Venezuela’s position regarding the situation in Myanmar 

On 12 September 2022, the first day of sessions of the Human Rights Council, the representative of Maduro disqualified the Investigative Mechanism for Myanmar saying that the country concerned was not heard, which is an imposed and politically motivating mechanism. Like the Maduro government that denies entry to the Fact-Finding Mission, Myanmar denies access to witnesses and the scene of crimes and has not responded to 12 requests from the Mechanism to enter the country. 

After the military coup at the beginning of 2021, the situation in Myanmar has been characterized by growing violence and insecurity and resulted in significant forced displacement within the country and into neighbouring countries (over 30,000 refugees between 1 February 2021 and 17 January 2022). 

The Mission for Venezuela and the Mechanism for Myanmar were approved by a vote in the Human Rights Council. Therefore, they were not imposed but approved according to UN rules. Not accepting results goes against the principle of good faith in compliance with treaties. 

Lack of cooperation with Human Rights Council Mechanism with current mandates on Venezuela

Venezuela has also used their seat the HRC to create obstacles in the monitoring of the human rights situation on its territory and the investigation of possible crimes against humanity. In 2019 the Council created the Independent Fact-Finding Mission on Venezuela (FFM) through the Resolution 42/25 for a period of one year, in order to investigate systematic violations and abuses committed since 2014 and ensure accountability for perpetrators. In October 2020 the mandate was extended for two years.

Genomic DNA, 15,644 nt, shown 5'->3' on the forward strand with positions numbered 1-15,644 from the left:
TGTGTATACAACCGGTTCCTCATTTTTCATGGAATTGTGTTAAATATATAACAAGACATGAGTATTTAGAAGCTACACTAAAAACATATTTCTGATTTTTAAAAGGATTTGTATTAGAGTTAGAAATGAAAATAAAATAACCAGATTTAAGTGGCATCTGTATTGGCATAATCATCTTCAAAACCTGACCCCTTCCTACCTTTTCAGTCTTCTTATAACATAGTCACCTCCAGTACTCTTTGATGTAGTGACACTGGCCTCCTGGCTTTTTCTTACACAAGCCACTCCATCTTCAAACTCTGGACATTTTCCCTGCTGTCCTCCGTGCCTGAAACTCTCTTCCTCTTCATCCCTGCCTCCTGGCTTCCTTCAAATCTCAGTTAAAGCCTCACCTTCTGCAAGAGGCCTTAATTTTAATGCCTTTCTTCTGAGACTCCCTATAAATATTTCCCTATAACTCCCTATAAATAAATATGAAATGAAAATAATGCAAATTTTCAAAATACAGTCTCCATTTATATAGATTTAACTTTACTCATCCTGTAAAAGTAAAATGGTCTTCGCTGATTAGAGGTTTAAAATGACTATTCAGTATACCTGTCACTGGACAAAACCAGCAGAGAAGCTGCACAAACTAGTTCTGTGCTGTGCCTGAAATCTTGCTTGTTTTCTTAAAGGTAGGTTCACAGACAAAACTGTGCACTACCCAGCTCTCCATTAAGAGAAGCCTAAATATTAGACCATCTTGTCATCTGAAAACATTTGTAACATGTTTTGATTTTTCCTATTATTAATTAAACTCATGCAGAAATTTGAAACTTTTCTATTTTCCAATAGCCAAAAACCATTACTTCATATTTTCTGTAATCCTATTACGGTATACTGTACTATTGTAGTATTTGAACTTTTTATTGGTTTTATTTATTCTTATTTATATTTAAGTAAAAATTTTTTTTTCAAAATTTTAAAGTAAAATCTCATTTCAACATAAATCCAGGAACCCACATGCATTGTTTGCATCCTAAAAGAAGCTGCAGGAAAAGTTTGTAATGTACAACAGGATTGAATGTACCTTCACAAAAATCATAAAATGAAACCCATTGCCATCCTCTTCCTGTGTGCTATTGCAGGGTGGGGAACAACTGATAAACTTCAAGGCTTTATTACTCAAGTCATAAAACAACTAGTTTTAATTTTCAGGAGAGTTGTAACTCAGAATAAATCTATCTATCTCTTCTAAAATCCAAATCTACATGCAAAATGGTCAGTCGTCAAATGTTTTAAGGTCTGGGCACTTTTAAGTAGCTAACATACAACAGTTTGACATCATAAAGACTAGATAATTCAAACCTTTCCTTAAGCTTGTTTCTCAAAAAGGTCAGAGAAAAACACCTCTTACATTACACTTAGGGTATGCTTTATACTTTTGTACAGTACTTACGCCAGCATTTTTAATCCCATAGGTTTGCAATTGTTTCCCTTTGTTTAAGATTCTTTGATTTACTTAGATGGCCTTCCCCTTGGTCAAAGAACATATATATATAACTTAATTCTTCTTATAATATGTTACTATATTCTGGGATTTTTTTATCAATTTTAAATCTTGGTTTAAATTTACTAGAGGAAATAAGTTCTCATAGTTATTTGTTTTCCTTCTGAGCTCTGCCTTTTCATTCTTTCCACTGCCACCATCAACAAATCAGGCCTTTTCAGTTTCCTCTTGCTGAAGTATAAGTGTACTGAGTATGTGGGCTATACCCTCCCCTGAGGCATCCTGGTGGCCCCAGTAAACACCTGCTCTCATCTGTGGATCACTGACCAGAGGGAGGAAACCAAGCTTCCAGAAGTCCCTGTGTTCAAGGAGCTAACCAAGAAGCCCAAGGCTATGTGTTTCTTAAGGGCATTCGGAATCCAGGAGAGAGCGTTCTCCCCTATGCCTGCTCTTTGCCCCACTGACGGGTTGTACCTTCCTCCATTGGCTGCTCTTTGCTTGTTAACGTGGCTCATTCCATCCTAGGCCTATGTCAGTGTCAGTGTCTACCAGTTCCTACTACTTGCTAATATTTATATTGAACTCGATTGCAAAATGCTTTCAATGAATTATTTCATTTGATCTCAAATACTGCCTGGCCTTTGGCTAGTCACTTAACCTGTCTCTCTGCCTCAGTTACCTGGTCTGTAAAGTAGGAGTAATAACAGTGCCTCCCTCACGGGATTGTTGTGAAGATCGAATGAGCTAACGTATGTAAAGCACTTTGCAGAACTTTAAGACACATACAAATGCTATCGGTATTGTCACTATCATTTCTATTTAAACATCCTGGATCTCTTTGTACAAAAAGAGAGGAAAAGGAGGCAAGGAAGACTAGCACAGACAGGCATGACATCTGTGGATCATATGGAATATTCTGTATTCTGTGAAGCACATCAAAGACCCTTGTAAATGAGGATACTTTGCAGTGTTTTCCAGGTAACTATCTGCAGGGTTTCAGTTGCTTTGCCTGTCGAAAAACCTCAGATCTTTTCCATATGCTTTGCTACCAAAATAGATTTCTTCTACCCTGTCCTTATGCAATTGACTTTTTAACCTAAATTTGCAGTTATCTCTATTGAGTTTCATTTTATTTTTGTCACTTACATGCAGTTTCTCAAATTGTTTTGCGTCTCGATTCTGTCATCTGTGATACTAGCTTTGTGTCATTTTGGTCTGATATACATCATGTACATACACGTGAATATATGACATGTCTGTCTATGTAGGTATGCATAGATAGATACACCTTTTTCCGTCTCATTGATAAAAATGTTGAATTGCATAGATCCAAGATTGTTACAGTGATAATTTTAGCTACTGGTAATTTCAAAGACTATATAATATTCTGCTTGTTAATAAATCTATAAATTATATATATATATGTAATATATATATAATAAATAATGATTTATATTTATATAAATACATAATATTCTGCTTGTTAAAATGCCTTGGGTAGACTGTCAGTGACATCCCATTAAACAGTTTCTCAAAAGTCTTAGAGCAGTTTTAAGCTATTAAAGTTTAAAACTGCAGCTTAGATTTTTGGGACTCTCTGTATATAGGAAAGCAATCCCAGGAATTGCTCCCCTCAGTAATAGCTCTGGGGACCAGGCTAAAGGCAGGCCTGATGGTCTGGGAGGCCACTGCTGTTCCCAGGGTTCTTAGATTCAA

The government has refused to cooperate with the FFM of the government of Venezuela with the FFM. In the 2020 report the Mission indicated that they deeply regretted that they had not been able to visit Venezuela and conduct an investigation in the country. In 2020 members of the FFM many times formally requested meetings with the Permanent Representation of Venezuela to the UN in Geneva, access to conduct investigations in the country and information on issues of concern to the mandate. On 21 July and 4 September 2020, the Mission wrote to the Government expressing its intention to submit the report to it before its publication so that it could examine and comment and requesting details on how delivery should be made. The Mission didn’t receive a response to those letters.

The FFM recently published its last report in which it concluded that there were possible crimes against humanity committed through structures and individuals in the State’s intelligence services as part of a State plan to repress opposition to the Government. The Mission also analysed the human rights situation in the Arco Minero del Orinoco region and other areas in Bolívar state. In particular, the FFM put the spotlight on individuals responsible for human rights violations and crimes against humanity, who are high-level authorities in the chain of command of the Bolivarian National Intelligence Service (SEBIN) and the General Directorate of Military Counter-Intelligence (DGCIM). Moreover, the FFM have reasonable grounds to believe that the president, Nicolas Maduro, is involved in targeting victims of human rights violations, giving orders of committing of crimes against humanity and knowing about serious acts of torture and ill-treatment in the detentions centers of the SEBIN and the DGCIM.